Vitamin B6 as add-on treatment in chronic schizophrenic and schizoaffective patients: a double-blind, placebo-controlled study. Academic Article uri icon


  • Background: Vitamin B 6 , or pyridoxine, plays an intrinsic role in the synthesis of certain neurotransmitters that take part in development of psychotic states. Several reports indicate that vitamin B 6 may be a factor in a number of psychiatric disorders and related conditions, such as autism, Alzheimer's disease, hyperactivity, learning disability, anxiety disorder, and depression. Moreover, there are anecdotal reports of a reduction in psychotic symptoms after vitamin B 6 supplementation of psychopharmacologic treatment of patients suffering from schizophrenia or organic mental disorder. The aim of this study was to examine whether vitamin B 6 therapy influences psychotic symptoms in patients suffering from schizophrenia and schizoaffective disorder. Method: The effects of the supplementation of vitamin B 6 to antipsychotic treatment on positive and negative symptoms in 15 schizophrenic and schizoaffective patients (DSM-IV criteria) were examined in a double-blind, placebo-controlled, crossover study spanning 9 weeks. All patients had stable psychopathology for at least 1 month before entry into the study and were maintained on treatment with their prestudy psychoactive and antiparkinsonian medications throughout the study. All patients were assessed using the Positive and Negative Syndrome Scale (PANSS) for schizophrenia on a weekly basis. Patients randomly received placebo or vitamin B 6 , starting at 100 mg/day in the first week and increasing to 400 mg/day in the fourth week by 100-mg increments each week. Results: PANSS scores revealed no differences between vitamin B 6 - and placebo-treated patients in amelioration of their mental state. Conclusion: Further studies with larger populations and shorter duration of illness are needed to clarify the question of the possible efficacy of vitamin B 6 in treatment of psychotic symptoms in schizophrenia.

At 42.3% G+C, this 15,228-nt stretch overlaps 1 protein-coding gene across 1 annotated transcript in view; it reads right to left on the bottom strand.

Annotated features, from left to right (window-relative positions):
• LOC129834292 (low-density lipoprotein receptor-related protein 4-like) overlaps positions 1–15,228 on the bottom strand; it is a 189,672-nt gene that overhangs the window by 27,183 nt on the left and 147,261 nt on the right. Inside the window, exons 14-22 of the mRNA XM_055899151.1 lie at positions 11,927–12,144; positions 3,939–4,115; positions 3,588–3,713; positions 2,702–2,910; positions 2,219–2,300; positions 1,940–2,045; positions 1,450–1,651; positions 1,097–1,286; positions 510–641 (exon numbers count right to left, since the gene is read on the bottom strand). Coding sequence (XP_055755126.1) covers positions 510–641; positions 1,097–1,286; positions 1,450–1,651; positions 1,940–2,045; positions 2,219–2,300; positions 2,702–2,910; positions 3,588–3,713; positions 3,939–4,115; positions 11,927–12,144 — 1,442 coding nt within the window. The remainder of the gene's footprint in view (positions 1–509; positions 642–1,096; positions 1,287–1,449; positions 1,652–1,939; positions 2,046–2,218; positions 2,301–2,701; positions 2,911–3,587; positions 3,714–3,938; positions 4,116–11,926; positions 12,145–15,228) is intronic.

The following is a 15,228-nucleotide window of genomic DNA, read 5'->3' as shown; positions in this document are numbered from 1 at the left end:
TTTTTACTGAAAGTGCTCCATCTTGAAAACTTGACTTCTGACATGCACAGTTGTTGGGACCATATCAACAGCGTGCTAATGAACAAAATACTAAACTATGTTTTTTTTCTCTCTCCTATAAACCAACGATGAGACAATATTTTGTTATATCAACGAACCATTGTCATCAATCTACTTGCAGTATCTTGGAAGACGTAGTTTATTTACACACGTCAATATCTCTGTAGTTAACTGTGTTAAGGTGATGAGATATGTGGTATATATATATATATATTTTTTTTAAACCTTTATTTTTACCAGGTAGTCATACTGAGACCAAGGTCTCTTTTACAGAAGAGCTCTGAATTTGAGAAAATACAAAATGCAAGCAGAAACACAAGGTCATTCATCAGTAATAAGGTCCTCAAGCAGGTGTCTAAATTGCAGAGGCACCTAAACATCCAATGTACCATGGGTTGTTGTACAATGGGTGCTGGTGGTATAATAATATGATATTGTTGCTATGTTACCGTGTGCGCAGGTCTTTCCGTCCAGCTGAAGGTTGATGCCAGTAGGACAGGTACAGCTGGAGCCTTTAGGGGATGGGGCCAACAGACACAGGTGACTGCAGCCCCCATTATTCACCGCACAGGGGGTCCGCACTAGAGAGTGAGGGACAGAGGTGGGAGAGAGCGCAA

publication date

  • January 1, 2002